"The SpongeBob SquarePants Movie" takes on rather too much water during its extended feature-length submersion. Stephen Hillenburg's enormously clever and appealing animated creation, which has been one of the Nickelodeon channel's biggest hits since debuting in 1999, still possesses charm, as well as visual and musical appeal, on the bigscreen.
“The SpongeBob SquarePants Movie” takes on rather too much water during its extended feature-length submersion. Stephen Hillenburg’s enormously clever and appealing animated creation, which has been one of the Nickelodeon channel’s biggest hits since debuting in 1999, still possesses charm, as well as visual and musical appeal, on the bigscreen. But as with many short-form TV entities when sextupled in length, “SpongeBob” proves more palatable as scrumptious fast food than full-scale repast. Still, B.O. should prove absorbent with the target audience through Thanksgiving and slightly beyond, with much more in store down the line as a home entertainment staple.
Very popular with college students as well as with parents, the show featuring peppy SpongeBob, dufus starfish best friend Patrick and curmudgeonly neighbor Squidward has always brandished a hipster veneer, outre imagination and sharp design sense that make it by far the most whole-family-friendly Saturday morning cartoon. Another graduate, after John Lasseter and Brad Bird, of the CalArts animation program, Hillenburg also studied and worked in marine biology; these interests have merged and morphed producing a pop impressionistic take on underwater life inhabited by spirited and disarming characters.
Amusing live-action opening has a bunch of scruffy pirates singing the familiar “SpongeBob” title tune a la Gilbert and Sullivan in gleeful celebration of the discovery of movie ducats in a treasure chest: They hightail it to what looks like San Francisco’s late, lamented Surf Theater to take in the show.
At the outset, the tranquility of Bikini Bottom is disrupted by two untoward events. After a successful run flipping patties at the Krusty Krab, SpongeBob (voiced as always by Tom Kenny) is mortified to be bypassed for the job of manager of the new Krusty Krab 2 by cranky Squidward (Rodger Bumpass).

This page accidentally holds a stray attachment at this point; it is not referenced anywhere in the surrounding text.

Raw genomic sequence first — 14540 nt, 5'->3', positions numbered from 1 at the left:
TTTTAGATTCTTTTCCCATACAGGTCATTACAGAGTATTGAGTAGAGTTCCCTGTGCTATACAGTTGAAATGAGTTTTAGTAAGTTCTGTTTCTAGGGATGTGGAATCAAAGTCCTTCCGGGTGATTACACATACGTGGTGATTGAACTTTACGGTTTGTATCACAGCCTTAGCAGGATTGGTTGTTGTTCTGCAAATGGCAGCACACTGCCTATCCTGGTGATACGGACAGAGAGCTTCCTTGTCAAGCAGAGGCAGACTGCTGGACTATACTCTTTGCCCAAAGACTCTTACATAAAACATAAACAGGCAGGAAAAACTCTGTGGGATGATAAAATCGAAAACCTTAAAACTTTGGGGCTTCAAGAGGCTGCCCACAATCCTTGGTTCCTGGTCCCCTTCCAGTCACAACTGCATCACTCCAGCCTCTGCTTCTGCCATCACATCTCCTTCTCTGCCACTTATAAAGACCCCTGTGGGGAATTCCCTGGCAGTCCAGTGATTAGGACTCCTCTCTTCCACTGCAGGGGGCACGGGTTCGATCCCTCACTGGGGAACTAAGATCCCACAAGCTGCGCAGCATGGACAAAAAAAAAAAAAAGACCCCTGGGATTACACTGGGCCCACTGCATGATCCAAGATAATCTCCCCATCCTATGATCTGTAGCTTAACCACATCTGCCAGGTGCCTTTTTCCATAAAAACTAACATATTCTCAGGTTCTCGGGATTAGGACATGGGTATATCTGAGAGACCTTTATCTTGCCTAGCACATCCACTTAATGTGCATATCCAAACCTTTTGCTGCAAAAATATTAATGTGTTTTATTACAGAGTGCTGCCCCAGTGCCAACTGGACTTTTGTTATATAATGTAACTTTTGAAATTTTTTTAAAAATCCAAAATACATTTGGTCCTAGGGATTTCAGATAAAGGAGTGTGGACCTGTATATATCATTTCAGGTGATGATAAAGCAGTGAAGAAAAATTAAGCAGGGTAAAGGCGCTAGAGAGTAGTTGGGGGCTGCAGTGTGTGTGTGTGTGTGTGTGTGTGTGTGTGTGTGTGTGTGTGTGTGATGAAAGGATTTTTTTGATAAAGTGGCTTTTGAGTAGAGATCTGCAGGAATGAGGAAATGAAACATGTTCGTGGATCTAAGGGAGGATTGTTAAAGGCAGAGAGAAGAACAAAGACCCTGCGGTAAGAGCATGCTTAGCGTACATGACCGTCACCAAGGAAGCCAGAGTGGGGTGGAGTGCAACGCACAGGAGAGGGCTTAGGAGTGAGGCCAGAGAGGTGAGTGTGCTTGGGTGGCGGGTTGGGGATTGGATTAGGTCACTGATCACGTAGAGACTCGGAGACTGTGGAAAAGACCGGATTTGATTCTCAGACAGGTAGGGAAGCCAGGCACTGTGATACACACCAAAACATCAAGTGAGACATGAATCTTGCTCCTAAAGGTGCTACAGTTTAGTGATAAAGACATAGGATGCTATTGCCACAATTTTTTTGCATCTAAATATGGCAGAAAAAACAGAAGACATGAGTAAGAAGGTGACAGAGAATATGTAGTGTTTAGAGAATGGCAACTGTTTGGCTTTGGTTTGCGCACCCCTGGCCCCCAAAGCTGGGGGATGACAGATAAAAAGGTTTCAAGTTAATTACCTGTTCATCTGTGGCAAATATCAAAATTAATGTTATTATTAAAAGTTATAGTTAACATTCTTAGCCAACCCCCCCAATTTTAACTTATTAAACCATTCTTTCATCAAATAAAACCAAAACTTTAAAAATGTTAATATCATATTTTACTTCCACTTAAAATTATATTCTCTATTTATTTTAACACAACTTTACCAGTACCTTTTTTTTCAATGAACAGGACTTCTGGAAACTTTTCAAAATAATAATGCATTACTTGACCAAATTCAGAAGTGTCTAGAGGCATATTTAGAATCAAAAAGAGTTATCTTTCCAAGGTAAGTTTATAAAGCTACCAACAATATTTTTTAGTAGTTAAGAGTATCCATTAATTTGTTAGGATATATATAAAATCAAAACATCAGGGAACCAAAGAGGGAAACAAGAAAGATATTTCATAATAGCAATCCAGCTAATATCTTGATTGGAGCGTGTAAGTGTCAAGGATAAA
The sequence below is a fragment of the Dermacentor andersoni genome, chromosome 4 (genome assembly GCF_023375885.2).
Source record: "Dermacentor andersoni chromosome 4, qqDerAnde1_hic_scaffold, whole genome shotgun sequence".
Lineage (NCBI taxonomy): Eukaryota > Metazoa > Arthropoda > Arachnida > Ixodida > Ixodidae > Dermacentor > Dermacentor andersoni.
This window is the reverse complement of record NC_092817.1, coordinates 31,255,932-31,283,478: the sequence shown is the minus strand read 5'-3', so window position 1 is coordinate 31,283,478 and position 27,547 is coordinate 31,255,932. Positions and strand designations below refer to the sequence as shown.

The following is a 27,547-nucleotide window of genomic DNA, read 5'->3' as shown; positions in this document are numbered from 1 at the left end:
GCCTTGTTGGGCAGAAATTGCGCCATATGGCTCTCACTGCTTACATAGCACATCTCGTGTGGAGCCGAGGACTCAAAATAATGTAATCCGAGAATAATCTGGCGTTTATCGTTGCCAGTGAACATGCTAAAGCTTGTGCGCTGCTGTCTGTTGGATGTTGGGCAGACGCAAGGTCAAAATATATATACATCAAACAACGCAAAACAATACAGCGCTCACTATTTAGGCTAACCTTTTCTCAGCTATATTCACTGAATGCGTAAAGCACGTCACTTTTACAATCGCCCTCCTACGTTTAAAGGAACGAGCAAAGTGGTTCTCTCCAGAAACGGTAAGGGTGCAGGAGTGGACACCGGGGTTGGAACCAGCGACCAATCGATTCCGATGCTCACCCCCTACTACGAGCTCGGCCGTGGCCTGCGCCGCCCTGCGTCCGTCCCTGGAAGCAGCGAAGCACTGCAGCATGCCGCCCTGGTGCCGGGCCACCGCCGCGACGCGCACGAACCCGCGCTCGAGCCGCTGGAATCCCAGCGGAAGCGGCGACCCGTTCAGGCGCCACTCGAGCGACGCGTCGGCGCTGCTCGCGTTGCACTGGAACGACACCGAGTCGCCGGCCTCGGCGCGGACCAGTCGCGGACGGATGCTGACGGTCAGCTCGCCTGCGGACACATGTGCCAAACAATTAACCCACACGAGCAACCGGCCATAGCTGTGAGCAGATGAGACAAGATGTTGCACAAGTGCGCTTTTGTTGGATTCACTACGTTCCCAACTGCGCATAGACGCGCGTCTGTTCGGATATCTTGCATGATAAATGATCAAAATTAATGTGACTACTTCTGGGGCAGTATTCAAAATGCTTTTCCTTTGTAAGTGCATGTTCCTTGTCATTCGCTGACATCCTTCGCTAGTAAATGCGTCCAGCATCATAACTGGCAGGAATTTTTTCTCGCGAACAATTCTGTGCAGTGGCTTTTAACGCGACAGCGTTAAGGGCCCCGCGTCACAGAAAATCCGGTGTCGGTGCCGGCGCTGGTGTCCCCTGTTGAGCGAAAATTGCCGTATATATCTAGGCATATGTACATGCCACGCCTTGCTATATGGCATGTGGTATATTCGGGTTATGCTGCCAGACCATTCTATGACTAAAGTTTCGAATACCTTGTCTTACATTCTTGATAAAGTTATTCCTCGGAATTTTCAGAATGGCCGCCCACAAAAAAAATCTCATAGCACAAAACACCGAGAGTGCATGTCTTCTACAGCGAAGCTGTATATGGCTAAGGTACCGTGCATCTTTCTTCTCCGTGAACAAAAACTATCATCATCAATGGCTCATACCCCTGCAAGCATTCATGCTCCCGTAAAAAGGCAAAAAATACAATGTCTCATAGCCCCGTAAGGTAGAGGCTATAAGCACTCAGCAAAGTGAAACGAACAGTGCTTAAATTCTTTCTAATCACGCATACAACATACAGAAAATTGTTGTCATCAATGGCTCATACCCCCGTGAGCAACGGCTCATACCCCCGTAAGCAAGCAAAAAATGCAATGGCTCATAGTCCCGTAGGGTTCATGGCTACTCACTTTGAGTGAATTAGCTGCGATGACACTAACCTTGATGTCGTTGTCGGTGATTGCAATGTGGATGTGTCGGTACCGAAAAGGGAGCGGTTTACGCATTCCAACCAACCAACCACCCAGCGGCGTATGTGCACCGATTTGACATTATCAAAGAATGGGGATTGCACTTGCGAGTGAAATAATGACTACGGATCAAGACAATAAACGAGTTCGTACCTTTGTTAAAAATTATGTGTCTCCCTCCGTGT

At the same time, scheming Plankton (Mr. Lawrence), proprietor of the dismally unsuccessful Chum Bucket eatery, contrives to steal the crown of King Neptune (Jeffrey Tambor) and convince the king that Mr. Krabs (Clancy Brown) was responsible, resulting in a death sentence for SpongeBob’s greedy encrusted boss.
With Neptune’s daughter Missy (Scarlett Johansson) imploring her angry dad to delay impaling Krabs on his trident and Plankton taking over Bikini Bottom by turning the population into bucket-helmeted automatons, SpongeBob and Patrick venture to deepest Shell City in search of the missing crown. Amid assorted skulls and monsters, they find their scariest nemesis in biker hit man Dennis (Alec Baldwin), and in the bargain achieve a measure of “manhood” and maturity, qualities that could have earned SpongeBob the managerial post in the first place.
While the journey is neither uneventful nor without humor, a certain tedium sets in that isn’t helped by uninspired set pieces such as an interlude in which a depressed SpongeBob and Patrick get “drunk” on ice cream at the Goofy Goober nightspot. Giving things a funny jolt, however, is a live-action comic climax in which a self-deprecating David Hasselhoff gives the intrepid heroes a ride on his back as he speeds them back home across the waves like a human surfboard, with a desperate Dennis in hot pursuit.